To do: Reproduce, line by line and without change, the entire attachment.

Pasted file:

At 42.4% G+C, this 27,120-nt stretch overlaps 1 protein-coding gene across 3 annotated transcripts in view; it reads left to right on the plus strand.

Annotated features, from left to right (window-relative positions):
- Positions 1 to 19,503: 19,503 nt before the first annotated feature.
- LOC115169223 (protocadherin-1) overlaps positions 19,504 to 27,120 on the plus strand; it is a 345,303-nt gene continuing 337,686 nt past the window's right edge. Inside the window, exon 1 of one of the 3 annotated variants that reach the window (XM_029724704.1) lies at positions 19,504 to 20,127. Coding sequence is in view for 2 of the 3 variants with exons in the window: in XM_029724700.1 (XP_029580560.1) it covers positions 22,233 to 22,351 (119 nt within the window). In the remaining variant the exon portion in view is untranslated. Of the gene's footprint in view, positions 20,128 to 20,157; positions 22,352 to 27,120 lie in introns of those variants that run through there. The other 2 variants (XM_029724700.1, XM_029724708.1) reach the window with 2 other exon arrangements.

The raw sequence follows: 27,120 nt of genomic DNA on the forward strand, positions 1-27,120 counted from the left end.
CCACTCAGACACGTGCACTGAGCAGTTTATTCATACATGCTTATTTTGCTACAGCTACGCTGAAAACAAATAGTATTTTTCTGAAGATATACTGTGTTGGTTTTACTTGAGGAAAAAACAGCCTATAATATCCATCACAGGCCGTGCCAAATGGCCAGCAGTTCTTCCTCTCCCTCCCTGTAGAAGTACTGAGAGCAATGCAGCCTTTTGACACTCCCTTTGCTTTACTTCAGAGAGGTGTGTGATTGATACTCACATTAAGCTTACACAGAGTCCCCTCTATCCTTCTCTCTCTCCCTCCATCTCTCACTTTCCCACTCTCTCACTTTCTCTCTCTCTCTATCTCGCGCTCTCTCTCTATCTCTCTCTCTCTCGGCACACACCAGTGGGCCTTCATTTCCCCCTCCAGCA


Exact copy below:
At 42.4% G+C, this 27,120-nt stretch overlaps 1 protein-coding gene across 3 annotated transcripts in view; it reads left to right on the plus strand.

Annotated features, from left to right (window-relative positions):
- Positions 1 to 19,503: 19,503 nt before the first annotated feature.
- LOC115169223 (protocadherin-1) overlaps positions 19,504 to 27,120 on the plus strand; it is a 345,303-nt gene continuing 337,686 nt past the window's right edge. Inside the window, exon 1 of one of the 3 annotated variants that reach the window (XM_029724704.1) lies at positions 19,504 to 20,127. Coding sequence is in view for 2 of the 3 variants with exons in the window: in XM_029724700.1 (XP_029580560.1) it covers positions 22,233 to 22,351 (119 nt within the window). In the remaining variant the exon portion in view is untranslated. Of the gene's footprint in view, positions 20,128 to 20,157; positions 22,352 to 27,120 lie in introns of those variants that run through there. The other 2 variants (XM_029724700.1, XM_029724708.1) reach the window with 2 other exon arrangements.

The raw sequence follows: 27,120 nt of genomic DNA on the forward strand, positions 1-27,120 counted from the left end.
CCACTCAGACACGTGCACTGAGCAGTTTATTCATACATGCTTATTTTGCTACAGCTACGCTGAAAACAAATAGTATTTTTCTGAAGATATACTGTGTTGGTTTTACTTGAGGAAAAAACAGCCTATAATATCCATCACAGGCCGTGCCAAATGGCCAGCAGTTCTTCCTCTCCCTCCCTGTAGAAGTACTGAGAGCAATGCAGCCTTTTGACACTCCCTTTGCTTTACTTCAGAGAGGTGTGTGATTGATACTCACATTAAGCTTACACAGAGTCCCCTCTATCCTTCTCTCTCTCCCTCCATCTCTCACTTTCCCACTCTCTCACTTTCTCTCTCTCTCTATCTCGCGCTCTCTCTCTATCTCTCTCTCTCTCGGCACACACCAGTGGGCCTTCATTTCCCCCTCCAGCA